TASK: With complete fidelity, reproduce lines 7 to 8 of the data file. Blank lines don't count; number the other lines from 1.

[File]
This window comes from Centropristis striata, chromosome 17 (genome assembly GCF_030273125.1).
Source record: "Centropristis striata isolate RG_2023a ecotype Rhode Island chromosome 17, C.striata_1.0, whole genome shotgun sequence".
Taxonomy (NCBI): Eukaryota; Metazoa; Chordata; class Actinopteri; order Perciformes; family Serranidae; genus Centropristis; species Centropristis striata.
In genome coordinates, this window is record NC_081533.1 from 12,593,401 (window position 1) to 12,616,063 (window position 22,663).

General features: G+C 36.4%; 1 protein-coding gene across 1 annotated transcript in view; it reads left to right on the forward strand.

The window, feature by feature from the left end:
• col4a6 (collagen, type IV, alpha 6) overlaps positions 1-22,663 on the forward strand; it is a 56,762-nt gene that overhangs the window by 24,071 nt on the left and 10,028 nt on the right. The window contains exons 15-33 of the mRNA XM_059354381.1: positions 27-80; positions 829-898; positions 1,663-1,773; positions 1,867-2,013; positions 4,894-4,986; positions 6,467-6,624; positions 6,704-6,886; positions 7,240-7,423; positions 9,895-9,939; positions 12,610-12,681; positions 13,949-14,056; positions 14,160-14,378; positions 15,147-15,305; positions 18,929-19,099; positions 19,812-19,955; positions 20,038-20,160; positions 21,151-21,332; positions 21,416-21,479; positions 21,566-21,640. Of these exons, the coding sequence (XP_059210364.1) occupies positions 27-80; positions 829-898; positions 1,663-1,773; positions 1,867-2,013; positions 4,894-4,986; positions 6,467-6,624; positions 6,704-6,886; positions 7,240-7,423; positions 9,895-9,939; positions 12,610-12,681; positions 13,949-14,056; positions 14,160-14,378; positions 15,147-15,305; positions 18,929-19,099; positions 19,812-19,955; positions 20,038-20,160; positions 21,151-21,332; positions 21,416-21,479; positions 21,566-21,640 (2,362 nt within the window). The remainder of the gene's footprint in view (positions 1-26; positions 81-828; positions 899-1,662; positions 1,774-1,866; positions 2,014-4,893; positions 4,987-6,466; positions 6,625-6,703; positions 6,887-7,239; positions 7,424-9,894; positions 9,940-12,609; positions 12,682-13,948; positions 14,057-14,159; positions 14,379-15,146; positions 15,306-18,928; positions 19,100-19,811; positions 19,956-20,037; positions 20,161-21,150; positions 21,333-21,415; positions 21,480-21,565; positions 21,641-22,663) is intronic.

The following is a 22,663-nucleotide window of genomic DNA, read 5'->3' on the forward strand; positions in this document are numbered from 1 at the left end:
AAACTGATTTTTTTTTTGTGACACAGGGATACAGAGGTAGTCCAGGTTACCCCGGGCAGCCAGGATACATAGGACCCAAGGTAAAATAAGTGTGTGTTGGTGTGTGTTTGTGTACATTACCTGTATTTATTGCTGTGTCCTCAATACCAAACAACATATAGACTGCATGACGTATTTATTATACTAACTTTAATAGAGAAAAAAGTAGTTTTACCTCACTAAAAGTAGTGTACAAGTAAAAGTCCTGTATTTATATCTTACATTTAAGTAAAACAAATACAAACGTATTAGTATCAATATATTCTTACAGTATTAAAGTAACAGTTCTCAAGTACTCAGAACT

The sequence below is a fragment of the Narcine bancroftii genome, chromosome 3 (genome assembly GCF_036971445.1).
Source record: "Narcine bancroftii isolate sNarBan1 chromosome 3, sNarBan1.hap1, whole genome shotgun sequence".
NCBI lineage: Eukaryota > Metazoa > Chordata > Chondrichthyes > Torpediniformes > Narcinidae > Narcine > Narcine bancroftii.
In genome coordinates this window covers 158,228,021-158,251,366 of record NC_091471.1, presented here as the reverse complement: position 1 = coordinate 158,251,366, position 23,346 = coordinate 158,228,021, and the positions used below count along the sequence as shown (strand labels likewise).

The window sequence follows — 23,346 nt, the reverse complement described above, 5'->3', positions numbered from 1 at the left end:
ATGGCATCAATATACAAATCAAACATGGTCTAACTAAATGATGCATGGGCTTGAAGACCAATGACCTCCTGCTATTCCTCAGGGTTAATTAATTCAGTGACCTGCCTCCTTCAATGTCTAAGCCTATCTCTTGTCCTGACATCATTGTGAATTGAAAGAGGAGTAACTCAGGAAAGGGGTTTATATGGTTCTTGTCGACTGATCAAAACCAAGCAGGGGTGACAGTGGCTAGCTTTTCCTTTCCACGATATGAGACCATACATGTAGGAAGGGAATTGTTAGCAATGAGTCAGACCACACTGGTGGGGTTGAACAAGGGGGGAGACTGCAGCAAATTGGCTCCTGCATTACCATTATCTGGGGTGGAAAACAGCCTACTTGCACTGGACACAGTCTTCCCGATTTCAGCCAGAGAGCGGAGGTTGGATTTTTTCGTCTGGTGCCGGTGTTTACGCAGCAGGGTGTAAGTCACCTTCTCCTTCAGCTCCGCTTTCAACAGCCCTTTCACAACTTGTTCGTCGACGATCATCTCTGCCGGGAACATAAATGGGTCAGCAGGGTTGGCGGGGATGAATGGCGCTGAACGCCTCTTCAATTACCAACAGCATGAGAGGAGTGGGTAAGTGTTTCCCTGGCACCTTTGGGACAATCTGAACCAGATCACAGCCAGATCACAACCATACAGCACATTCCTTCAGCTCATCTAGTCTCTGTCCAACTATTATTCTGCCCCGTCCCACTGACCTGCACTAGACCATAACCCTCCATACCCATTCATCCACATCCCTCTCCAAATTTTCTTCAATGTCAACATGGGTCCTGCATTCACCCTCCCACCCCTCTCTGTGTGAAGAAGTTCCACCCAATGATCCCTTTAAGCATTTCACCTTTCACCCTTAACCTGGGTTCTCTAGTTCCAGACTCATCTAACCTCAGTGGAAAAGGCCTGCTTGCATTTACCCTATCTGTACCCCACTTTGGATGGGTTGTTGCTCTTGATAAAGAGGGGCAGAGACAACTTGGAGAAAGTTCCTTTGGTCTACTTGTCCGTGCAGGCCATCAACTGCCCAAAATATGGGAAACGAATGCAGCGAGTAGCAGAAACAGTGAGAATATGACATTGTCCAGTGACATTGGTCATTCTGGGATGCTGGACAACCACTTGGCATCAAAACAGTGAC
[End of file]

• col4a6 (collagen, type IV, alpha 6) overlaps positions 1-22,663 on the forward strand; it is a 56,762-nt gene that overhangs the window by 24,071 nt on the left and 10,028 nt on the right. The window contains exons 15-33 of the mRNA XM_059354381.1: positions 27-80; positions 829-898; positions 1,663-1,773; positions 1,867-2,013; positions 4,894-4,986; positions 6,467-6,624; positions 6,704-6,886; positions 7,240-7,423; positions 9,895-9,939; positions 12,610-12,681; positions 13,949-14,056; positions 14,160-14,378; positions 15,147-15,305; positions 18,929-19,099; positions 19,812-19,955; positions 20,038-20,160; positions 21,151-21,332; positions 21,416-21,479; positions 21,566-21,640. Of these exons, the coding sequence (XP_059210364.1) occupies positions 27-80; positions 829-898; positions 1,663-1,773; positions 1,867-2,013; positions 4,894-4,986; positions 6,467-6,624; positions 6,704-6,886; positions 7,240-7,423; positions 9,895-9,939; positions 12,610-12,681; positions 13,949-14,056; positions 14,160-14,378; positions 15,147-15,305; positions 18,929-19,099; positions 19,812-19,955; positions 20,038-20,160; positions 21,151-21,332; positions 21,416-21,479; positions 21,566-21,640 (2,362 nt within the window). The remainder of the gene's footprint in view (positions 1-26; positions 81-828; positions 899-1,662; positions 1,774-1,866; positions 2,014-4,893; positions 4,987-6,466; positions 6,625-6,703; positions 6,887-7,239; positions 7,424-9,894; positions 9,940-12,609; positions 12,682-13,948; positions 14,057-14,159; positions 14,379-15,146; positions 15,306-18,928; positions 19,100-19,811; positions 19,956-20,037; positions 20,161-21,150; positions 21,333-21,415; positions 21,480-21,565; positions 21,641-22,663) is intronic.

The following is a 22,663-nucleotide window of genomic DNA, read 5'->3' on the forward strand; positions in this document are numbered from 1 at the left end: